Individual ePortfolios are a wonderful, personal way to showcase work. They can follow a person from year to year, where the class ePortfolio really only included one year’s worth of work. They can be used professionally as a resource to share with potential employers. They can also be used with students to house projects, work, and reflections on learning.
At my school, our Technology Innovations teacher, Mrs. Groehler (@JanelleGroehler or @besbearstech), has students create and manage their own ePortfolios starting in 2nd grade. She has the students use Blogger to post about projects they have done in their homeroom classes, her class, and other specialist classes. Digital artifacts are included when available. These follow the students from year to year and are a wonderful, simple to use, showcase of work. They are also a wonderful way to have students reflect on their learning. Below are two screenshots from our students.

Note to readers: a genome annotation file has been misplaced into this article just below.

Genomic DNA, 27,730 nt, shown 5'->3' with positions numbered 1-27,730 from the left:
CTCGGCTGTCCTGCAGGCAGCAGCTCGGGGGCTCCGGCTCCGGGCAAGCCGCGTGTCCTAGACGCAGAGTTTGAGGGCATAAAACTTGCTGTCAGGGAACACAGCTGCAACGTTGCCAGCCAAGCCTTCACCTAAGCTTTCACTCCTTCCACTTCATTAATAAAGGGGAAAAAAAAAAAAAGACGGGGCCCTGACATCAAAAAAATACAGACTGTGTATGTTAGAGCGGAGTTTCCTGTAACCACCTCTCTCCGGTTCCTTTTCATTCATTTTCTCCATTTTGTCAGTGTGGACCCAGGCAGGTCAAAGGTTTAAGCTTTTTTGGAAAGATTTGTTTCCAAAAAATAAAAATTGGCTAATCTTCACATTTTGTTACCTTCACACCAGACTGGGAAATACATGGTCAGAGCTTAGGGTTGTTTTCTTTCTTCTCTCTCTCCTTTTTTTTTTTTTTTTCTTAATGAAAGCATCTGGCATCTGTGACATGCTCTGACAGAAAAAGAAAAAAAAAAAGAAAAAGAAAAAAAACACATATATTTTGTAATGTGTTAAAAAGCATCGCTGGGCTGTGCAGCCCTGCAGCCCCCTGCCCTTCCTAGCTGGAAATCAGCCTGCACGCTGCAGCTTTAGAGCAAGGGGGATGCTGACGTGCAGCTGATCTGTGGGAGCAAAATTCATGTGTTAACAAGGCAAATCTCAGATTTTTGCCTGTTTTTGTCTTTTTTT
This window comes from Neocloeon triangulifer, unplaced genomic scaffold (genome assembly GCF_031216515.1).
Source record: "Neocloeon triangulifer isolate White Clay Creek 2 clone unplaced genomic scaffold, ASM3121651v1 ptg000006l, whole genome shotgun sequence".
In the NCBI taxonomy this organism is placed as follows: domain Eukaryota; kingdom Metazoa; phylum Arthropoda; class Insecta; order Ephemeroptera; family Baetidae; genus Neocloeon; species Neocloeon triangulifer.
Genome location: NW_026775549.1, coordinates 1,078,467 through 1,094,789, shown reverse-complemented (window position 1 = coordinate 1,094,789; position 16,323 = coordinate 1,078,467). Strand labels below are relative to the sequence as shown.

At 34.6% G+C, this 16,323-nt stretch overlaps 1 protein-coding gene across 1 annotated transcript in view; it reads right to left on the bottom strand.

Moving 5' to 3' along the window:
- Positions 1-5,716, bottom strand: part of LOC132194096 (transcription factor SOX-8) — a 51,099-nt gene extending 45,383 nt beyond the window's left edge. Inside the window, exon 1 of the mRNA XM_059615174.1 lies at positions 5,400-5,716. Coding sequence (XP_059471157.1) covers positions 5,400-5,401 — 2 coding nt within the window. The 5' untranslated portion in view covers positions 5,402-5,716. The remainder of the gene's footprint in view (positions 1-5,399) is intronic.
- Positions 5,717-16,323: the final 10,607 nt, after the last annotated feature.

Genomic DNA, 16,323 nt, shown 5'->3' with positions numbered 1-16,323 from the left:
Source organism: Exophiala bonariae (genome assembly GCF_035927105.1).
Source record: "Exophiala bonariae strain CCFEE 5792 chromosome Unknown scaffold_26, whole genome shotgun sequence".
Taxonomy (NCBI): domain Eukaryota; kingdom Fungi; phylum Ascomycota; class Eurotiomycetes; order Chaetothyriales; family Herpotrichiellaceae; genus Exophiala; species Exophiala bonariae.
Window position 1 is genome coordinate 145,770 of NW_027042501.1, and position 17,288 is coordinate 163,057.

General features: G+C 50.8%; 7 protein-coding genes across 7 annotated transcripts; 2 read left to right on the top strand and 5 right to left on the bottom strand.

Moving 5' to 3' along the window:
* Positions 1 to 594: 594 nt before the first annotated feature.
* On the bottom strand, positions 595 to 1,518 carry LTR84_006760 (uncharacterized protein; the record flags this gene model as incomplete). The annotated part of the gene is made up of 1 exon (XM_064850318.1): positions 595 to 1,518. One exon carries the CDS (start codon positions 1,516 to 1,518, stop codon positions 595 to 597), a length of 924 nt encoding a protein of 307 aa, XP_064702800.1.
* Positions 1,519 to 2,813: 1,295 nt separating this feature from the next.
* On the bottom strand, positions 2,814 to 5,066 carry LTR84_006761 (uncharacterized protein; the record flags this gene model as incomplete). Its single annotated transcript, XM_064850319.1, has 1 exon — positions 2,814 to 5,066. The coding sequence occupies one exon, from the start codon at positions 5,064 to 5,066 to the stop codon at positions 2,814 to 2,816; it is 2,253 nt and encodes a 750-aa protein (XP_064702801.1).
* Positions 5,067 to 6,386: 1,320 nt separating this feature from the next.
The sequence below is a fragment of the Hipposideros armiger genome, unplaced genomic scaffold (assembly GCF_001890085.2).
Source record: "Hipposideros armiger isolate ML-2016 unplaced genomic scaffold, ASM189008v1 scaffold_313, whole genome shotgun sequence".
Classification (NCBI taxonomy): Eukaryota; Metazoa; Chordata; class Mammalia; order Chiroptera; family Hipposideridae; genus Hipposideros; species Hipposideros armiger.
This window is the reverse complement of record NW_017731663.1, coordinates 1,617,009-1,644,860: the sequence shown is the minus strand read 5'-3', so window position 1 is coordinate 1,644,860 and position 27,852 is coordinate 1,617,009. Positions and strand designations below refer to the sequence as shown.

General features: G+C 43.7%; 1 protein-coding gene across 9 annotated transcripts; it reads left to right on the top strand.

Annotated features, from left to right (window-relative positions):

A second grader’s ePortfolio post about the rhythm video she made in music class:
A 4th grader’s reflection on her ePortfolio after the music concert:
Mrs. Groehler loves using Blogger because it is so easy for the students to use and is available on both PCs and iPads. It works well for our district because students already have google accounts through school. Everything is organized by post date, so that is how students can find their work from different years. There are limitations with what type of artifact can be uploaded and what is possible to do on different devices, but with a little bit of collaboration we have been able to work through the issues. It has been great to work together with my tech colleague to include the students’ music work and reflections in their ePortfolios. Now that this system is in place in our school, I am hoping to include more individual performance videos like I had done in the class ePortfolios.